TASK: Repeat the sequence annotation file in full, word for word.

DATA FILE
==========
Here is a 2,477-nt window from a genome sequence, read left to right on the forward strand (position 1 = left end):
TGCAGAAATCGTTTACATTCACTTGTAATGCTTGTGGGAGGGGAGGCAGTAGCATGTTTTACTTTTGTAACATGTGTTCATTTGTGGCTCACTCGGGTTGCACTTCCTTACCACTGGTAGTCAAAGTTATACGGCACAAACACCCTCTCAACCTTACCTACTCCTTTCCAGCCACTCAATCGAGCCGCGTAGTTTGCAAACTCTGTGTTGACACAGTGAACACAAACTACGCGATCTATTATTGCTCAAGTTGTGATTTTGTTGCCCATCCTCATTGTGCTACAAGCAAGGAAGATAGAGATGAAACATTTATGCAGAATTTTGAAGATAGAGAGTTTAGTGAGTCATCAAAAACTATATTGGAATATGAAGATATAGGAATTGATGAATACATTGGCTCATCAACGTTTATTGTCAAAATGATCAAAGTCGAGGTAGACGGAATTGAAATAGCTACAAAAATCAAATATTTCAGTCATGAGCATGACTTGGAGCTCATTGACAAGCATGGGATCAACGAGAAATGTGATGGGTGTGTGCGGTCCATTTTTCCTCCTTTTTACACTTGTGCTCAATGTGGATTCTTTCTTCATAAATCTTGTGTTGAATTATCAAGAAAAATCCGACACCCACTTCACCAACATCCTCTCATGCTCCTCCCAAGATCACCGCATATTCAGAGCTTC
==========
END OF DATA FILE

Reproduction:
Here is a 2,477-nt window from a genome sequence, read left to right on the forward strand (position 1 = left end):
TGCAGAAATCGTTTACATTCACTTGTAATGCTTGTGGGAGGGGAGGCAGTAGCATGTTTTACTTTTGTAACATGTGTTCATTTGTGGCTCACTCGGGTTGCACTTCCTTACCACTGGTAGTCAAAGTTATACGGCACAAACACCCTCTCAACCTTACCTACTCCTTTCCAGCCACTCAATCGAGCCGCGTAGTTTGCAAACTCTGTGTTGACACAGTGAACACAAACTACGCGATCTATTATTGCTCAAGTTGTGATTTTGTTGCCCATCCTCATTGTGCTACAAGCAAGGAAGATAGAGATGAAACATTTATGCAGAATTTTGAAGATAGAGAGTTTAGTGAGTCATCAAAAACTATATTGGAATATGAAGATATAGGAATTGATGAATACATTGGCTCATCAACGTTTATTGTCAAAATGATCAAAGTCGAGGTAGACGGAATTGAAATAGCTACAAAAATCAAATATTTCAGTCATGAGCATGACTTGGAGCTCATTGACAAGCATGGGATCAACGAGAAATGTGATGGGTGTGTGCGGTCCATTTTTCCTCCTTTTTACACTTGTGCTCAATGTGGATTCTTTCTTCATAAATCTTGTGTTGAATTATCAAGAAAAATCCGACACCCACTTCACCAACATCCTCTCATGCTCCTCCCAAGATCACCGCATATTCAGAGCTTC